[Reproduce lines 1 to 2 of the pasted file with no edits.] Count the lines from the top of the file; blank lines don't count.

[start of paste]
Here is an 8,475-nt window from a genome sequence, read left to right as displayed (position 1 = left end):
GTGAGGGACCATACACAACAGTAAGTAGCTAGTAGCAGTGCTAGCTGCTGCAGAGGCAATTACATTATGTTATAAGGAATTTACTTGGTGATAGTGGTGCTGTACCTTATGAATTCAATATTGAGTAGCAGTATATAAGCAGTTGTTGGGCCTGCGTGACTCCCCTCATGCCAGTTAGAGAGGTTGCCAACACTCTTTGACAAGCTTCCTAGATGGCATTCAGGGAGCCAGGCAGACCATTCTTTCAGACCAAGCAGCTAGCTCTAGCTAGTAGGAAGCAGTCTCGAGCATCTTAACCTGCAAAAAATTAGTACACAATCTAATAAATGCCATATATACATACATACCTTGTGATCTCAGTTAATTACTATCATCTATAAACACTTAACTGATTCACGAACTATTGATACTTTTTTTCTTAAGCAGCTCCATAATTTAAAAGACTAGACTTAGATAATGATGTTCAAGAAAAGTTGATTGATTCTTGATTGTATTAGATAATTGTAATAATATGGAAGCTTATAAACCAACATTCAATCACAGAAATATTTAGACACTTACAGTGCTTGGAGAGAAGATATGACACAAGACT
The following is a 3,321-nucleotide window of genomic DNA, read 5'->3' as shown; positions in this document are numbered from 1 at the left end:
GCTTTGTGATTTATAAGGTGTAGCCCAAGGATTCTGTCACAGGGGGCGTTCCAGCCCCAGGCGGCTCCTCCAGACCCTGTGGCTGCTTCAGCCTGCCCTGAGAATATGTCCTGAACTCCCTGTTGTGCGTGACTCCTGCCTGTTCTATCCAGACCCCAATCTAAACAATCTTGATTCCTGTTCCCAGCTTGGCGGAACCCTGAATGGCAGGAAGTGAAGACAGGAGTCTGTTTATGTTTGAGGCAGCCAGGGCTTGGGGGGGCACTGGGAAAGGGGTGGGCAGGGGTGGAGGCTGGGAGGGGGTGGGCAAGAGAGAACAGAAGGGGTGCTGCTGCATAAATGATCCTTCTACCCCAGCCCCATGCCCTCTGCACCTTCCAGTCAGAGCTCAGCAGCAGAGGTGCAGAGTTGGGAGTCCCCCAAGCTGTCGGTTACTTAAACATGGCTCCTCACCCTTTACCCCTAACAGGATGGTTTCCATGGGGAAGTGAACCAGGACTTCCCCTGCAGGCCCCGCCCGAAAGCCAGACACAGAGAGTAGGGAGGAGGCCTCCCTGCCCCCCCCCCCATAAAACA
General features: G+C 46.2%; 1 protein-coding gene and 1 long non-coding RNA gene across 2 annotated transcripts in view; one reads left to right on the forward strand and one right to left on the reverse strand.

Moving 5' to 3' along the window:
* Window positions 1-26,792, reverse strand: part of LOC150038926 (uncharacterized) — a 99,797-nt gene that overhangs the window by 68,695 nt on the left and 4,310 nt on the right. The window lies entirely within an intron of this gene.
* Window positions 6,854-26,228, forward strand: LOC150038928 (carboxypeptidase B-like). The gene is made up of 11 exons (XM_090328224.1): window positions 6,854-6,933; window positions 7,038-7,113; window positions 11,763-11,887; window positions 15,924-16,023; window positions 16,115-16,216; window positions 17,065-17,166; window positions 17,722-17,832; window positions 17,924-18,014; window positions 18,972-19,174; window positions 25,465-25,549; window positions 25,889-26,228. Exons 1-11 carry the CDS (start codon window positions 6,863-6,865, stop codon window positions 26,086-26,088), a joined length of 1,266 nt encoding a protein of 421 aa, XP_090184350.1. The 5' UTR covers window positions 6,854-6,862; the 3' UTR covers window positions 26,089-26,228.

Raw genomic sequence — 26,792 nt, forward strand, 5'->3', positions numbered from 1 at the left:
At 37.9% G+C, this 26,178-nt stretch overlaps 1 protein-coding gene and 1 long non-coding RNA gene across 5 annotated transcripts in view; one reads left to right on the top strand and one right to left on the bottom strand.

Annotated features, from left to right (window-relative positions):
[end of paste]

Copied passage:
Here is an 8,475-nt window from a genome sequence, read left to right as displayed (position 1 = left end):
GTGAGGGACCATACACAACAGTAAGTAGCTAGTAGCAGTGCTAGCTGCTGCAGAGGCAATTACATTATGTTATAAGGAATTTACTTGGTGATAGTGGTGCTGTACCTTATGAATTCAATATTGAGTAGCAGTATATAAGCAGTTGTTGGGCCTGCGTGACTCCCCTCATGCCAGTTAGAGAGGTTGCCAACACTCTTTGACAAGCTTCCTAGATGGCATTCAGGGAGCCAGGCAGACCATTCTTTCAGACCAAGCAGCTAGCTCTAGCTAGTAGGAAGCAGTCTCGAGCATCTTAACCTGCAAAAAATTAGTACACAATCTAATAAATGCCATATATACATACATACCTTGTGATCTCAGTTAATTACTATCATCTATAAACACTTAACTGATTCACGAACTATTGATACTTTTTTTCTTAAGCAGCTCCATAATTTAAAAGACTAGACTTAGATAATGATGTTCAAGAAAAGTTGATTGATTCTTGATTGTATTAGATAATTGTAATAATATGGAAGCTTATAAACCAACATTCAATCACAGAAATATTTAGACACTTACAGTGCTTGGAGAGAAGATATGACACAAGACT